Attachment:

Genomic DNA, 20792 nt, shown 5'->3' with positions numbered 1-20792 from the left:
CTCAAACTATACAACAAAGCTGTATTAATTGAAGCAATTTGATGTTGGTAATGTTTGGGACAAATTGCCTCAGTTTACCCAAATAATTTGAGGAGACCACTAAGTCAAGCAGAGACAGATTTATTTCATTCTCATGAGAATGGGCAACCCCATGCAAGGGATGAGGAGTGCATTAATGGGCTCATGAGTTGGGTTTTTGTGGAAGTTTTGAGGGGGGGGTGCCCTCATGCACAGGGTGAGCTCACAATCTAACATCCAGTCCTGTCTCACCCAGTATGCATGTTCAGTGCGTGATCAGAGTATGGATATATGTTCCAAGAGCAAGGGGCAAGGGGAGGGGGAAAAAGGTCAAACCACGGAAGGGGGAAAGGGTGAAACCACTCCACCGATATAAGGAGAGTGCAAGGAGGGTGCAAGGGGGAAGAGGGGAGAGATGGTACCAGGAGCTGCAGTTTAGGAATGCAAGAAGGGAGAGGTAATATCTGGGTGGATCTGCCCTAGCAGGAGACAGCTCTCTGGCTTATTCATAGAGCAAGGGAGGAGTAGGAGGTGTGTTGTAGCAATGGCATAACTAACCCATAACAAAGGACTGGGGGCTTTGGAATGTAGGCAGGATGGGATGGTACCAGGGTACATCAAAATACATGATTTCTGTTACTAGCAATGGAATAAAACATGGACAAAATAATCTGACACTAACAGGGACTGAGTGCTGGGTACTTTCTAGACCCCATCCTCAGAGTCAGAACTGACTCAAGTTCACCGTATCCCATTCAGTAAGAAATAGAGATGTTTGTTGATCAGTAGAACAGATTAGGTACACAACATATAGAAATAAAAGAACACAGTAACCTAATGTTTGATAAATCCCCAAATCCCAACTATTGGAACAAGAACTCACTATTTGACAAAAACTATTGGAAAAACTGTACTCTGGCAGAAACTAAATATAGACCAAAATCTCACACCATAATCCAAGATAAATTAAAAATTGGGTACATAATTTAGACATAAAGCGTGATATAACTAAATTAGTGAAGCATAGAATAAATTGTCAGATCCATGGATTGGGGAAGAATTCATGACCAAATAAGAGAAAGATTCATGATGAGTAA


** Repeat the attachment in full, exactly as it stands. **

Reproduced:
Genomic DNA, 20792 nt, shown 5'->3' with positions numbered 1-20792 from the left:
CTCAAACTATACAACAAAGCTGTATTAATTGAAGCAATTTGATGTTGGTAATGTTTGGGACAAATTGCCTCAGTTTACCCAAATAATTTGAGGAGACCACTAAGTCAAGCAGAGACAGATTTATTTCATTCTCATGAGAATGGGCAACCCCATGCAAGGGATGAGGAGTGCATTAATGGGCTCATGAGTTGGGTTTTTGTGGAAGTTTTGAGGGGGGGGTGCCCTCATGCACAGGGTGAGCTCACAATCTAACATCCAGTCCTGTCTCACCCAGTATGCATGTTCAGTGCGTGATCAGAGTATGGATATATGTTCCAAGAGCAAGGGGCAAGGGGAGGGGGAAAAAGGTCAAACCACGGAAGGGGGAAAGGGTGAAACCACTCCACCGATATAAGGAGAGTGCAAGGAGGGTGCAAGGGGGAAGAGGGGAGAGATGGTACCAGGAGCTGCAGTTTAGGAATGCAAGAAGGGAGAGGTAATATCTGGGTGGATCTGCCCTAGCAGGAGACAGCTCTCTGGCTTATTCATAGAGCAAGGGAGGAGTAGGAGGTGTGTTGTAGCAATGGCATAACTAACCCATAACAAAGGACTGGGGGCTTTGGAATGTAGGCAGGATGGGATGGTACCAGGGTACATCAAAATACATGATTTCTGTTACTAGCAATGGAATAAAACATGGACAAAATAATCTGACACTAACAGGGACTGAGTGCTGGGTACTTTCTAGACCCCATCCTCAGAGTCAGAACTGACTCAAGTTCACCGTATCCCATTCAGTAAGAAATAGAGATGTTTGTTGATCAGTAGAACAGATTAGGTACACAACATATAGAAATAAAAGAACACAGTAACCTAATGTTTGATAAATCCCCAAATCCCAACTATTGGAACAAGAACTCACTATTTGACAAAAACTATTGGAAAAACTGTACTCTGGCAGAAACTAAATATAGACCAAAATCTCACACCATAATCCAAGATAAATTAAAAATTGGGTACATAATTTAGACATAAAGCGTGATATAACTAAATTAGTGAAGCATAGAATAAATTGTCAGATCCATGGATTGGGGAAGAATTCATGACCAAATAAGAGAAAGATTCATGATGAGTAA